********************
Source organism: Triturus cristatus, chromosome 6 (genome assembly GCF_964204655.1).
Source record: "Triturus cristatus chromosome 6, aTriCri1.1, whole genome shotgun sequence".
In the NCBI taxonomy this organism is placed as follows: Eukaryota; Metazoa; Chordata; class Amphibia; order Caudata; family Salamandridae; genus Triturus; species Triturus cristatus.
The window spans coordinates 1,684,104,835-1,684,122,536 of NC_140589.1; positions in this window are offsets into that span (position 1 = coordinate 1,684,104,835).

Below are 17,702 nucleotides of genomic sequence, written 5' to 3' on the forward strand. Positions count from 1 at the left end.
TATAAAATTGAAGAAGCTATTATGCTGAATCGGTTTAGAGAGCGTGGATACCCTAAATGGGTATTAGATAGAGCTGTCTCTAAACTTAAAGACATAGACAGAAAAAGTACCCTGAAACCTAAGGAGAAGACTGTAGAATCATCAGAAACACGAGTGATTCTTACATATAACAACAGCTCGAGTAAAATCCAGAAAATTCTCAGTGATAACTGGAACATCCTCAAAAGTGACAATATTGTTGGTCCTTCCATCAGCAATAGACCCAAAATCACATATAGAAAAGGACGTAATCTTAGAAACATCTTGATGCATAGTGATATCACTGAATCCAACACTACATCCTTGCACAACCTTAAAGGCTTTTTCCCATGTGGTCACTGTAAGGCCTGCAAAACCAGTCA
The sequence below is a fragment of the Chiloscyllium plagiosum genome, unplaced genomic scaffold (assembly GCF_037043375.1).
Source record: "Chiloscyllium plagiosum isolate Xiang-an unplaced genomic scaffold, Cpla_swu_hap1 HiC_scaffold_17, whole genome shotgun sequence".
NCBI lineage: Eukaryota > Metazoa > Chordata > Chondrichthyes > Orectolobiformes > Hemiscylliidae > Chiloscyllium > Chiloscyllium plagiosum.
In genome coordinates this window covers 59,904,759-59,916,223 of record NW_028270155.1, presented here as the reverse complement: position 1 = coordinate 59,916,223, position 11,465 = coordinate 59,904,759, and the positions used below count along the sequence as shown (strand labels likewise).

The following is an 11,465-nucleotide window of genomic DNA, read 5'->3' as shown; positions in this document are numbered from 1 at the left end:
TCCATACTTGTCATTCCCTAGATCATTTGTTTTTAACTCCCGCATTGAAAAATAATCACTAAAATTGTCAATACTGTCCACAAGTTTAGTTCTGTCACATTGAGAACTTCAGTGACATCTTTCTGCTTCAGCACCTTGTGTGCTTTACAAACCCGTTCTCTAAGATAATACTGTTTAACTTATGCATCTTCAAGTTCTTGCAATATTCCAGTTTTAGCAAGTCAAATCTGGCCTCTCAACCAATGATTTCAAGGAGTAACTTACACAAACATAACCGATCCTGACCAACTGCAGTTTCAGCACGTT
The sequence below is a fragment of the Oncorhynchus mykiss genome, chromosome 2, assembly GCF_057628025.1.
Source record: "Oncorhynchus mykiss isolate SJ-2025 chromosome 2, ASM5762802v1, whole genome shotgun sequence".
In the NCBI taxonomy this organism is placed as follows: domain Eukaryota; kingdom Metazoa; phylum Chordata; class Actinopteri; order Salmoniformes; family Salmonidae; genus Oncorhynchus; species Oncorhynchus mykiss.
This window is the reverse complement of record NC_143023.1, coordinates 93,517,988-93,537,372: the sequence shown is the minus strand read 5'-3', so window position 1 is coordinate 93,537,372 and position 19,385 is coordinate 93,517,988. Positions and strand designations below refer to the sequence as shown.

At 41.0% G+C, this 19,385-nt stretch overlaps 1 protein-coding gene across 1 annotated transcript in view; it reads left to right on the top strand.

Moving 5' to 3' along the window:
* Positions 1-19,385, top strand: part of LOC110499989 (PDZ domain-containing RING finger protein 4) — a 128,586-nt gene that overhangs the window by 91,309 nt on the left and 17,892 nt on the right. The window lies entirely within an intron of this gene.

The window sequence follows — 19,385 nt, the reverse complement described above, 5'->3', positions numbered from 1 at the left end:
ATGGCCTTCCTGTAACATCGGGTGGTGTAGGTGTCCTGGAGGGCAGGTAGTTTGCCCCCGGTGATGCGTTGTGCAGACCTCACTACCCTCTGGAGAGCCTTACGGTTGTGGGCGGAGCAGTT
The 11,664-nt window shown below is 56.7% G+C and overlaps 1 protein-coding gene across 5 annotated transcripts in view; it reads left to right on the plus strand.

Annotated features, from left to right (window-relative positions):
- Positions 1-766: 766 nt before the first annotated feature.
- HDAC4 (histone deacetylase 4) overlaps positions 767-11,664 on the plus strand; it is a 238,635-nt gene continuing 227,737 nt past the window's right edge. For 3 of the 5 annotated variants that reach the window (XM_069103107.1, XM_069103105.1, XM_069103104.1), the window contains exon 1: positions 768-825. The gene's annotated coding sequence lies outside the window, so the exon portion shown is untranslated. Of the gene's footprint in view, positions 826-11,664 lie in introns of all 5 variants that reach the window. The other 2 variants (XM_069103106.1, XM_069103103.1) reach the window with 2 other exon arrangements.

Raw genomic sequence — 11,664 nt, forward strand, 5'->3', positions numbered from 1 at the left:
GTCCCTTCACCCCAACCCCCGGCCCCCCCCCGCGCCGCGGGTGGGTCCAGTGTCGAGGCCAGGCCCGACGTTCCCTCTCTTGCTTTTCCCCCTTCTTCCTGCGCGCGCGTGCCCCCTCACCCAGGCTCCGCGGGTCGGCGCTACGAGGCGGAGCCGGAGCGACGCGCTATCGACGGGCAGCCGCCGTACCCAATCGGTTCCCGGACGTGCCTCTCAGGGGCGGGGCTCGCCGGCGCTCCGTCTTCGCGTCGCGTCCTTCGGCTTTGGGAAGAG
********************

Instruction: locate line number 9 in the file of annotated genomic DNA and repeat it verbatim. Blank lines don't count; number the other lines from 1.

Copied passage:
NCBI lineage: Eukaryota > Metazoa > Chordata > Chondrichthyes > Orectolobiformes > Hemiscylliidae > Chiloscyllium > Chiloscyllium plagiosum.